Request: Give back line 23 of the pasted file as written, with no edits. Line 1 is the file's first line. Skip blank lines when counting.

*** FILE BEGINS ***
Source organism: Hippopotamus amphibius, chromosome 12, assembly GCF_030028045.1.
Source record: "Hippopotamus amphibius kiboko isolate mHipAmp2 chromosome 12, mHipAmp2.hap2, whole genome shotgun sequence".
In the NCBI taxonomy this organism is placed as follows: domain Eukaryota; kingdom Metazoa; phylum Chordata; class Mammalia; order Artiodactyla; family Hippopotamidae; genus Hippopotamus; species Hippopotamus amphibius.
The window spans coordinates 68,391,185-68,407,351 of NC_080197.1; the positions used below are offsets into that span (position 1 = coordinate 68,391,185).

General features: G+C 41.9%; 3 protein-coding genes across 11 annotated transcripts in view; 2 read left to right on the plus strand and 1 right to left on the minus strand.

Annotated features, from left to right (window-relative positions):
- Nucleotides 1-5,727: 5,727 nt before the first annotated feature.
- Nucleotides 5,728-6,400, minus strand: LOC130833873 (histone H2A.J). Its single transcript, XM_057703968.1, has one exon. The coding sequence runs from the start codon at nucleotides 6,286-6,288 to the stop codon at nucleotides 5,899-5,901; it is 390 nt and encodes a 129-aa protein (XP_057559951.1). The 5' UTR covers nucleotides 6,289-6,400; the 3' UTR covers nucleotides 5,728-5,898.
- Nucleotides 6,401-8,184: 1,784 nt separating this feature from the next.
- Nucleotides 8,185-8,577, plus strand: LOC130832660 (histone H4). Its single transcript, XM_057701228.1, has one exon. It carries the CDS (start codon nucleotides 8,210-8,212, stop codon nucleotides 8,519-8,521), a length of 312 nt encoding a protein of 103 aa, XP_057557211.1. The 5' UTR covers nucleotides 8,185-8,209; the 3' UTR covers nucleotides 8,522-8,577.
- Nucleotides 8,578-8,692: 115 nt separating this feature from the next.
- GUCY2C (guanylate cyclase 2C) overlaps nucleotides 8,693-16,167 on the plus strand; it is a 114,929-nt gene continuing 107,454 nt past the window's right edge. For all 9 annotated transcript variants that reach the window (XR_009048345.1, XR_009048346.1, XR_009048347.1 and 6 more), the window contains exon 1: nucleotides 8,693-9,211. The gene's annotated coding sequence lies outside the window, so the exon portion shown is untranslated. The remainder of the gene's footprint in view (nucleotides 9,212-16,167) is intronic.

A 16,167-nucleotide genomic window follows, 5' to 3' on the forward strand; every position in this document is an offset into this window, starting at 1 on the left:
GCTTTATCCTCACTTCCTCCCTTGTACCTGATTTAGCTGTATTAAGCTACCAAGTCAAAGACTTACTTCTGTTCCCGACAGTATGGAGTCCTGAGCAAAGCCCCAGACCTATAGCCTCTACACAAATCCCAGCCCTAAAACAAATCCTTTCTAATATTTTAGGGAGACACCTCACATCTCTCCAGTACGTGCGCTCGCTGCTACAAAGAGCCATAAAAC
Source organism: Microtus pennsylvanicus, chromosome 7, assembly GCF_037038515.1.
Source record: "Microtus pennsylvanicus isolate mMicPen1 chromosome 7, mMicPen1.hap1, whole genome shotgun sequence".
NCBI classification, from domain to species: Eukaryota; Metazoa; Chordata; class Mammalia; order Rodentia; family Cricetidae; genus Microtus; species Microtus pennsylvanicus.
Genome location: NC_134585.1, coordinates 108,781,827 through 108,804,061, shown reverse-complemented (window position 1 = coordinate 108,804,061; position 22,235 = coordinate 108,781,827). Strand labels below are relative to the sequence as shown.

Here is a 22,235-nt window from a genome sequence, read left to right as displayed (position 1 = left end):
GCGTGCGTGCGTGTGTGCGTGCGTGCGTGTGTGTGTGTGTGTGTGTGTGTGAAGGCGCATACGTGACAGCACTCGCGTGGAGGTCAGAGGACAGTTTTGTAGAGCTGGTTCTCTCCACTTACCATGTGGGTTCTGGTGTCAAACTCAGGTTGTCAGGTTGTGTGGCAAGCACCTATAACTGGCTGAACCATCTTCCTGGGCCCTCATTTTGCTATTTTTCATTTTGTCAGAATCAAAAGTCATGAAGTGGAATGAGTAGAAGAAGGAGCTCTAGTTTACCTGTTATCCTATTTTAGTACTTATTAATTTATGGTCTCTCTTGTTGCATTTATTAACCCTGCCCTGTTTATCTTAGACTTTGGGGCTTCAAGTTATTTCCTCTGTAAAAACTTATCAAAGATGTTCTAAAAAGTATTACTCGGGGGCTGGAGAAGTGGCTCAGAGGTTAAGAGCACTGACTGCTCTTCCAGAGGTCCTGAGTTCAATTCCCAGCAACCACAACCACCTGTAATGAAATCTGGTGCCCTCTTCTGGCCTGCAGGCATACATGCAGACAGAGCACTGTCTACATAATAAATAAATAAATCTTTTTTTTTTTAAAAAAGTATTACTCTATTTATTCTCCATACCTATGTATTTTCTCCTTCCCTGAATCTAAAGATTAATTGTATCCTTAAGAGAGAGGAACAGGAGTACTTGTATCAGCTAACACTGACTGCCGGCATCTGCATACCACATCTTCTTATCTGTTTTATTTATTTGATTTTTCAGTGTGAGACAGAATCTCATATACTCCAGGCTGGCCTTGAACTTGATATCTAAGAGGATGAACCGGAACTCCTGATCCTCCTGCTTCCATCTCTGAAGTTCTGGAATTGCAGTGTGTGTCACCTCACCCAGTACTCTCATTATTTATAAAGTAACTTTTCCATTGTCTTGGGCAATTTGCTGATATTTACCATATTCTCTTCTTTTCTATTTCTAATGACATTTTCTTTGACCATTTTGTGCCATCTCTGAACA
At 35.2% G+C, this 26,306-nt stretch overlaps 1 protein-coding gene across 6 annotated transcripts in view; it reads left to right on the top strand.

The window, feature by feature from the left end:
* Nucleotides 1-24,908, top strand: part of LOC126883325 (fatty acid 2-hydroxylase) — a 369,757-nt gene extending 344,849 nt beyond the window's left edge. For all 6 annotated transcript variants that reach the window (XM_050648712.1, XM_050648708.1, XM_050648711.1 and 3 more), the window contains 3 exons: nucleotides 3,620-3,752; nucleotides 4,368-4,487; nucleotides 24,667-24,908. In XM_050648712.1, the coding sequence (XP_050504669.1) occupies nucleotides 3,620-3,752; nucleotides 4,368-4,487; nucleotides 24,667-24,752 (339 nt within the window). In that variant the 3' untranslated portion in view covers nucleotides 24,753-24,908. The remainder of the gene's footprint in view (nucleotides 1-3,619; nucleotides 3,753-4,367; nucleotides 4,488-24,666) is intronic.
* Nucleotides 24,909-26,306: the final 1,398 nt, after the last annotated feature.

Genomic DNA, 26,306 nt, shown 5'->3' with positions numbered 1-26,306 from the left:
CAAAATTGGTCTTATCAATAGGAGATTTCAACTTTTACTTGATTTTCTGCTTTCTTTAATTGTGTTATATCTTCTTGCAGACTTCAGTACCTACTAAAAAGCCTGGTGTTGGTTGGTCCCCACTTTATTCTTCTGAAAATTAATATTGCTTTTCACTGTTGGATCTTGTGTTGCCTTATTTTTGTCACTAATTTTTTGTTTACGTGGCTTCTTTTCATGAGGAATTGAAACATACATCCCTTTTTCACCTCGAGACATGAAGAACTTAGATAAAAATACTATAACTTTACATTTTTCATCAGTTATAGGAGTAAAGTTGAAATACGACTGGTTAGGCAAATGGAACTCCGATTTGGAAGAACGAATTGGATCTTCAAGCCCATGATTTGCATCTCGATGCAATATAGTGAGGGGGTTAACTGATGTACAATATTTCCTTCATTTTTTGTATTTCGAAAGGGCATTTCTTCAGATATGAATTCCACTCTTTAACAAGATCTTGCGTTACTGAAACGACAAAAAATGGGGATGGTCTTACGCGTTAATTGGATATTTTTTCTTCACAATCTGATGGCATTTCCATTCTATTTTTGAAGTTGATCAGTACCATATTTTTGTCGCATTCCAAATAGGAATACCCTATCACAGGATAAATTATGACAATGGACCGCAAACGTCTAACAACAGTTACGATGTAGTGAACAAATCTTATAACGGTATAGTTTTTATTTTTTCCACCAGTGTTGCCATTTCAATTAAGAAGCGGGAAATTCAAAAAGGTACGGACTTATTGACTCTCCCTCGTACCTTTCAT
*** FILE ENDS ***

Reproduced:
* Nucleotides 1-24,908, top strand: part of LOC126883325 (fatty acid 2-hydroxylase) — a 369,757-nt gene extending 344,849 nt beyond the window's left edge. For all 6 annotated transcript variants that reach the window (XM_050648712.1, XM_050648708.1, XM_050648711.1 and 3 more), the window contains 3 exons: nucleotides 3,620-3,752; nucleotides 4,368-4,487; nucleotides 24,667-24,908. In XM_050648712.1, the coding sequence (XP_050504669.1) occupies nucleotides 3,620-3,752; nucleotides 4,368-4,487; nucleotides 24,667-24,752 (339 nt within the window). In that variant the 3' untranslated portion in view covers nucleotides 24,753-24,908. The remainder of the gene's footprint in view (nucleotides 1-3,619; nucleotides 3,753-4,367; nucleotides 4,488-24,666) is intronic.